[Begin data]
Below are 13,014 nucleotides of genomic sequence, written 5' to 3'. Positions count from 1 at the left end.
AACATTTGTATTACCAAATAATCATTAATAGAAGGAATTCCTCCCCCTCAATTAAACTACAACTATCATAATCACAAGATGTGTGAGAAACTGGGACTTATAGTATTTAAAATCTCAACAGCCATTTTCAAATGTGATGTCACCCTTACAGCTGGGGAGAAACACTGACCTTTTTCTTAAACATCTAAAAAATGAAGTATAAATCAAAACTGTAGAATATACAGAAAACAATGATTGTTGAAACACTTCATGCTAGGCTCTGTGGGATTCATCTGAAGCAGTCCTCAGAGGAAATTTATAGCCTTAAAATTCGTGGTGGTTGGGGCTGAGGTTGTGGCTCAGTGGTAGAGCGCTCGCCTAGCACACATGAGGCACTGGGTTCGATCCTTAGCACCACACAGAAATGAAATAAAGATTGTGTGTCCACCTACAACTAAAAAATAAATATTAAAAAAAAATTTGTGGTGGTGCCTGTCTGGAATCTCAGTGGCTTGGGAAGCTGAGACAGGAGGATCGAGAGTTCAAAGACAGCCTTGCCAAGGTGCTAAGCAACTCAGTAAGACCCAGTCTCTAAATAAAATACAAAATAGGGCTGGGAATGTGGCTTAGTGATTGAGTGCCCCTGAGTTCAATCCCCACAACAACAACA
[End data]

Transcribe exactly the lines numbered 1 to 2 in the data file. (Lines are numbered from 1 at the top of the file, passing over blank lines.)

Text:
Below are 13,014 nucleotides of genomic sequence, written 5' to 3'. Positions count from 1 at the left end.
AACATTTGTATTACCAAATAATCATTAATAGAAGGAATTCCTCCCCCTCAATTAAACTACAACTATCATAATCACAAGATGTGTGAGAAACTGGGACTTATAGTATTTAAAATCTCAACAGCCATTTTCAAATGTGATGTCACCCTTACAGCTGGGGAGAAACACTGACCTTTTTCTTAAACATCTAAAAAATGAAGTATAAATCAAAACTGTAGAATATACAGAAAACAATGATTGTTGAAACACTTCATGCTAGGCTCTGTGGGATTCATCTGAAGCAGTCCTCAGAGGAAATTTATAGCCTTAAAATTCGTGGTGGTTGGGGCTGAGGTTGTGGCTCAGTGGTAGAGCGCTCGCCTAGCACACATGAGGCACTGGGTTCGATCCTTAGCACCACACAGAAATGAAATAAAGATTGTGTGTCCACCTACAACTAAAAAATAAATATTAAAAAAAAATTTGTGGTGGTGCCTGTCTGGAATCTCAGTGGCTTGGGAAGCTGAGACAGGAGGATCGAGAGTTCAAAGACAGCCTTGCCAAGGTGCTAAGCAACTCAGTAAGACCCAGTCTCTAAATAAAATACAAAATAGGGCTGGGAATGTGGCTTAGTGATTGAGTGCCCCTGAGTTCAATCCCCACAACAACAACA